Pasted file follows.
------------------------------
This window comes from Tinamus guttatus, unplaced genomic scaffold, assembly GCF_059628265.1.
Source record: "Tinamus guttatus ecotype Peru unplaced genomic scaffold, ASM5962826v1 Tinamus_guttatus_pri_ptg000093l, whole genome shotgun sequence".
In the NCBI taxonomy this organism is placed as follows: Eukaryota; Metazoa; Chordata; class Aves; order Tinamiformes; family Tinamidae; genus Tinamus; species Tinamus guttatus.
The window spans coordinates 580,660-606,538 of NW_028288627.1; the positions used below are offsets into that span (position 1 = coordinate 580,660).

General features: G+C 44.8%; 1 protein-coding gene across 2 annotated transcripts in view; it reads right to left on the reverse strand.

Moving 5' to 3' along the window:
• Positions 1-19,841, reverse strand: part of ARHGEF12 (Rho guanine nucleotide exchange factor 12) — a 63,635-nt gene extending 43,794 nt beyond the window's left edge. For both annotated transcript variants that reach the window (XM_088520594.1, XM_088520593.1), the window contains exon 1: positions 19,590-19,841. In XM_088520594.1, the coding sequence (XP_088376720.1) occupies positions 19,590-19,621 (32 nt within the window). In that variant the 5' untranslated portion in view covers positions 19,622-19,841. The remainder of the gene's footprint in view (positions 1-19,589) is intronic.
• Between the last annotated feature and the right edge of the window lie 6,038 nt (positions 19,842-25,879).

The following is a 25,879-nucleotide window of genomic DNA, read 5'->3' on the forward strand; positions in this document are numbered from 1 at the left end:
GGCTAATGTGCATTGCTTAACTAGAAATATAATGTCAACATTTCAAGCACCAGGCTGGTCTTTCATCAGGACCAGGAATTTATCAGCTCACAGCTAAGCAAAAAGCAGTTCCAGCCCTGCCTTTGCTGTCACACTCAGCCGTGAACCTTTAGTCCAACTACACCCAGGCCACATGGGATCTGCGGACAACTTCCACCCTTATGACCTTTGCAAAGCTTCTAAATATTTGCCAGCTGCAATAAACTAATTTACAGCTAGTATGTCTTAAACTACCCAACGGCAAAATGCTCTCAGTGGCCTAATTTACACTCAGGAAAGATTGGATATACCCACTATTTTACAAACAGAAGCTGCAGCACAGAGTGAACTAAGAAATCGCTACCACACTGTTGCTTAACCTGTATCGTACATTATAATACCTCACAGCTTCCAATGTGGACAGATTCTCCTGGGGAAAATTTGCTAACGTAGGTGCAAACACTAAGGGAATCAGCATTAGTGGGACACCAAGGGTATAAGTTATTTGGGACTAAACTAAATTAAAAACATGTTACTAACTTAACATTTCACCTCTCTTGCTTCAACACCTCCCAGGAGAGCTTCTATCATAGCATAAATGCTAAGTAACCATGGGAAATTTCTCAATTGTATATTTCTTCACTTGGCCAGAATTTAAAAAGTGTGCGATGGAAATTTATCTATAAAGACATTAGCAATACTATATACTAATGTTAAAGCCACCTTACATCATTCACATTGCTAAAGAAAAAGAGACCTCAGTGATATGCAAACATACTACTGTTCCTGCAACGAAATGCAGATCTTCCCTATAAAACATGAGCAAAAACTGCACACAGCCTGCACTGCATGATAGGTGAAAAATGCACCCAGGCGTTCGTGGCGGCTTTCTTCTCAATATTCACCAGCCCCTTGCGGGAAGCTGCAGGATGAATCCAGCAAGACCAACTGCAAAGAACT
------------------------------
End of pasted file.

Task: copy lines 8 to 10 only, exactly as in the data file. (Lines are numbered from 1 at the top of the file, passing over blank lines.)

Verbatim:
• Between the last annotated feature and the right edge of the window lie 6,038 nt (positions 19,842-25,879).

The following is a 25,879-nucleotide window of genomic DNA, read 5'->3' on the forward strand; positions in this document are numbered from 1 at the left end:
GGCTAATGTGCATTGCTTAACTAGAAATATAATGTCAACATTTCAAGCACCAGGCTGGTCTTTCATCAGGACCAGGAATTTATCAGCTCACAGCTAAGCAAAAAGCAGTTCCAGCCCTGCCTTTGCTGTCACACTCAGCCGTGAACCTTTAGTCCAACTACACCCAGGCCACATGGGATCTGCGGACAACTTCCACCCTTATGACCTTTGCAAAGCTTCTAAATATTTGCCAGCTGCAATAAACTAATTTACAGCTAGTATGTCTTAAACTACCCAACGGCAAAATGCTCTCAGTGGCCTAATTTACACTCAGGAAAGATTGGATATACCCACTATTTTACAAACAGAAGCTGCAGCACAGAGTGAACTAAGAAATCGCTACCACACTGTTGCTTAACCTGTATCGTACATTATAATACCTCACAGCTTCCAATGTGGACAGATTCTCCTGGGGAAAATTTGCTAACGTAGGTGCAAACACTAAGGGAATCAGCATTAGTGGGACACCAAGGGTATAAGTTATTTGGGACTAAACTAAATTAAAAACATGTTACTAACTTAACATTTCACCTCTCTTGCTTCAACACCTCCCAGGAGAGCTTCTATCATAGCATAAATGCTAAGTAACCATGGGAAATTTCTCAATTGTATATTTCTTCACTTGGCCAGAATTTAAAAAGTGTGCGATGGAAATTTATCTATAAAGACATTAGCAATACTATATACTAATGTTAAAGCCACCTTACATCATTCACATTGCTAAAGAAAAAGAGACCTCAGTGATATGCAAACATACTACTGTTCCTGCAACGAAATGCAGATCTTCCCTATAAAACATGAGCAAAAACTGCACACAGCCTGCACTGCATGATAGGTGAAAAATGCACCCAGGCGTTCGTGGCGGCTTTCTTCTCAATATTCACCAGCCCCTTGCGGGAAGCTGCAGGATGAATCCAGCAAGACCAACTGCAAAGAACT